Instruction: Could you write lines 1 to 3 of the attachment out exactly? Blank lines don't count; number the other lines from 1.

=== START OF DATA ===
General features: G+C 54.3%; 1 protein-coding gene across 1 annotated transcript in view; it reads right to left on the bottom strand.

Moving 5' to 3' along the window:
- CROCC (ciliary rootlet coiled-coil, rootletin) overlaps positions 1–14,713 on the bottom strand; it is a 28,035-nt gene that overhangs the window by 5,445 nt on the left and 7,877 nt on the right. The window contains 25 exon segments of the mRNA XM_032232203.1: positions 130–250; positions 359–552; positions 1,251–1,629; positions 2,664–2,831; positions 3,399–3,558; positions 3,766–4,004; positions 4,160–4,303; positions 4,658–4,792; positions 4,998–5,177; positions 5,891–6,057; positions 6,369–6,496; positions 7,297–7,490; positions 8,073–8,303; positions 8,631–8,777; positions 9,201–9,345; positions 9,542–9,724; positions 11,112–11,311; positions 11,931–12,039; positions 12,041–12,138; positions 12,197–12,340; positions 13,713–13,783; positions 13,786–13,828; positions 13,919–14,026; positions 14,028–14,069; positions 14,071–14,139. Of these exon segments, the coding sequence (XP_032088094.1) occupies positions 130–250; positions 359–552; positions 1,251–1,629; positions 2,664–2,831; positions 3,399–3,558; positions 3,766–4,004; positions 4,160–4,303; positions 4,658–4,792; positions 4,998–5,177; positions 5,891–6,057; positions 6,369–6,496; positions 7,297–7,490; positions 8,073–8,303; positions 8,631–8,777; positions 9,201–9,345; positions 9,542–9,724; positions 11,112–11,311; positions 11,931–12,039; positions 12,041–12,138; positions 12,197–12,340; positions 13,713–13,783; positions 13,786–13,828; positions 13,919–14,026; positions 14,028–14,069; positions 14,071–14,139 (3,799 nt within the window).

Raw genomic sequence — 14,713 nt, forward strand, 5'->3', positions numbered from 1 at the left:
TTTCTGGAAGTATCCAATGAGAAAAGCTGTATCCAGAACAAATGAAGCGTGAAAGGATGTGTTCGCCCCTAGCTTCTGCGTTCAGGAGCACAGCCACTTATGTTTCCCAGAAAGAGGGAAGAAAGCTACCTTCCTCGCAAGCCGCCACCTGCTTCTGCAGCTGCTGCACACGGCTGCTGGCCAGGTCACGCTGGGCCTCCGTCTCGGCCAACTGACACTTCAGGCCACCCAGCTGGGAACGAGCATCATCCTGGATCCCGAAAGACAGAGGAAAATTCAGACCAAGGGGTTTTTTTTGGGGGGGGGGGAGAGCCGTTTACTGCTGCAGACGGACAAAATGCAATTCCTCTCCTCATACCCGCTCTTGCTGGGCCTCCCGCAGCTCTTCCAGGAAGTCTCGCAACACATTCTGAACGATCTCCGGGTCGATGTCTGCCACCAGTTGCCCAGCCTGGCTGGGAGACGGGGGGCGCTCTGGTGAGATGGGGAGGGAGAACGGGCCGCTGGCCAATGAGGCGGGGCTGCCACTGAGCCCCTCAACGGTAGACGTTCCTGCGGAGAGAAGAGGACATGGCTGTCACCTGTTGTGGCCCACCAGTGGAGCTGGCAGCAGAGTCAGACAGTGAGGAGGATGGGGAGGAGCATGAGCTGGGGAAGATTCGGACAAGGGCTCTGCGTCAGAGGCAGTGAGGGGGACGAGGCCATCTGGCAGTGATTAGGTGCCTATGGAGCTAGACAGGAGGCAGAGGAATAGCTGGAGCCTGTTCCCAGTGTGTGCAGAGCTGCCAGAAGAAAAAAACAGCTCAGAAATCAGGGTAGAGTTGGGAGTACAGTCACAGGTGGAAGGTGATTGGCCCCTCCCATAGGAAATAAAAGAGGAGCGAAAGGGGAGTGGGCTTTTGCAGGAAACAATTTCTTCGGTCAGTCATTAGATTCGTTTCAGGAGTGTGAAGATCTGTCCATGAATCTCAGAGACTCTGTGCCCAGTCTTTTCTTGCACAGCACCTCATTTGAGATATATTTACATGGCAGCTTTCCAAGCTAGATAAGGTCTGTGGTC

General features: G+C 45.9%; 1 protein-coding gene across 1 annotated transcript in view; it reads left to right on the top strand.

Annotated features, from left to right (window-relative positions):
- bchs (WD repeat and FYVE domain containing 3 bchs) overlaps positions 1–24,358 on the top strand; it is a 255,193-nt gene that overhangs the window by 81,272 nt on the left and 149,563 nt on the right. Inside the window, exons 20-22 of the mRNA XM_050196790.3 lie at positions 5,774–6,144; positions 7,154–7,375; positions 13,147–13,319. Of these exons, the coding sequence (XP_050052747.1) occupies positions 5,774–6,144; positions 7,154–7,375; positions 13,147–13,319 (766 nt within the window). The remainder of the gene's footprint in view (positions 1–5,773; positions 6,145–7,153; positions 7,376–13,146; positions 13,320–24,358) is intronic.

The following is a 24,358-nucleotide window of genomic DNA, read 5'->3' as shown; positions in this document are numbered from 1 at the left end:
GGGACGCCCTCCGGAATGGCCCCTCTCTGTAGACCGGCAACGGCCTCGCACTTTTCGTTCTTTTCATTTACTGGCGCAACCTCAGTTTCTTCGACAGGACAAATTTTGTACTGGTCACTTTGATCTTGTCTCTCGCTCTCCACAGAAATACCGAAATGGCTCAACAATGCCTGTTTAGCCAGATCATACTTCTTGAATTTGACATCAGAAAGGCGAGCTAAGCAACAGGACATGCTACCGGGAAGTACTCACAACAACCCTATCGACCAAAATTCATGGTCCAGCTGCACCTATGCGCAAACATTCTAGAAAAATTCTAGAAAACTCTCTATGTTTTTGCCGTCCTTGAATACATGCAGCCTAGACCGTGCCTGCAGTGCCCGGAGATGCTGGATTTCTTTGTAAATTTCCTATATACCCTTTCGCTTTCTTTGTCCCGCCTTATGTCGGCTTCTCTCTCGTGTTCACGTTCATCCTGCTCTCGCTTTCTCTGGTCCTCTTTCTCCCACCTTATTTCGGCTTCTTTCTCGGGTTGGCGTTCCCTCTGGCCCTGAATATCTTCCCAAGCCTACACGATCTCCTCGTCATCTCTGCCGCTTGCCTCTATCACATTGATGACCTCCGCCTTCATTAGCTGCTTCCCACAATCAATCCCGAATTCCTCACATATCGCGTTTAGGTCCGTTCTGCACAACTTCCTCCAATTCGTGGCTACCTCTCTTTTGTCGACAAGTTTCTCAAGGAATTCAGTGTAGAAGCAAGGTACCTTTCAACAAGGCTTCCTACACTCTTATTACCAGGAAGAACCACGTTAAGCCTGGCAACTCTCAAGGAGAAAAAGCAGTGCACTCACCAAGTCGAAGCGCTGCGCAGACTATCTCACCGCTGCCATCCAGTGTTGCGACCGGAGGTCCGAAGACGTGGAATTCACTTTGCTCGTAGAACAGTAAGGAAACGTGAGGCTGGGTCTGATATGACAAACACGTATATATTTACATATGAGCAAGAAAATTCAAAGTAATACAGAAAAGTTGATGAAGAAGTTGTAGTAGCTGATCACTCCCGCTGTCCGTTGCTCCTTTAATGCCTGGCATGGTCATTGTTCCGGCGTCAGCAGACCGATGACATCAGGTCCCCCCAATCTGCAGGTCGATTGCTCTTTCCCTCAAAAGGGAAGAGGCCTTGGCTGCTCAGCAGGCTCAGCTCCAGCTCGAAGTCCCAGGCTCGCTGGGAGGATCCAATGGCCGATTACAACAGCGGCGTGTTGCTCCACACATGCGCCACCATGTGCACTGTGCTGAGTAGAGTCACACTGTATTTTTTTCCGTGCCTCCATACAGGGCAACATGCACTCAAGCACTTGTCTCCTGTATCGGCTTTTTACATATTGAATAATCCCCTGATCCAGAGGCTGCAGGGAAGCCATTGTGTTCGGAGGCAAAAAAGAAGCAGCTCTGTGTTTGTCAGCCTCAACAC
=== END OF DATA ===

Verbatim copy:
General features: G+C 54.3%; 1 protein-coding gene across 1 annotated transcript in view; it reads right to left on the bottom strand.

Moving 5' to 3' along the window:
- CROCC (ciliary rootlet coiled-coil, rootletin) overlaps positions 1–14,713 on the bottom strand; it is a 28,035-nt gene that overhangs the window by 5,445 nt on the left and 7,877 nt on the right. The window contains 25 exon segments of the mRNA XM_032232203.1: positions 130–250; positions 359–552; positions 1,251–1,629; positions 2,664–2,831; positions 3,399–3,558; positions 3,766–4,004; positions 4,160–4,303; positions 4,658–4,792; positions 4,998–5,177; positions 5,891–6,057; positions 6,369–6,496; positions 7,297–7,490; positions 8,073–8,303; positions 8,631–8,777; positions 9,201–9,345; positions 9,542–9,724; positions 11,112–11,311; positions 11,931–12,039; positions 12,041–12,138; positions 12,197–12,340; positions 13,713–13,783; positions 13,786–13,828; positions 13,919–14,026; positions 14,028–14,069; positions 14,071–14,139. Of these exon segments, the coding sequence (XP_032088094.1) occupies positions 130–250; positions 359–552; positions 1,251–1,629; positions 2,664–2,831; positions 3,399–3,558; positions 3,766–4,004; positions 4,160–4,303; positions 4,658–4,792; positions 4,998–5,177; positions 5,891–6,057; positions 6,369–6,496; positions 7,297–7,490; positions 8,073–8,303; positions 8,631–8,777; positions 9,201–9,345; positions 9,542–9,724; positions 11,112–11,311; positions 11,931–12,039; positions 12,041–12,138; positions 12,197–12,340; positions 13,713–13,783; positions 13,786–13,828; positions 13,919–14,026; positions 14,028–14,069; positions 14,071–14,139 (3,799 nt within the window).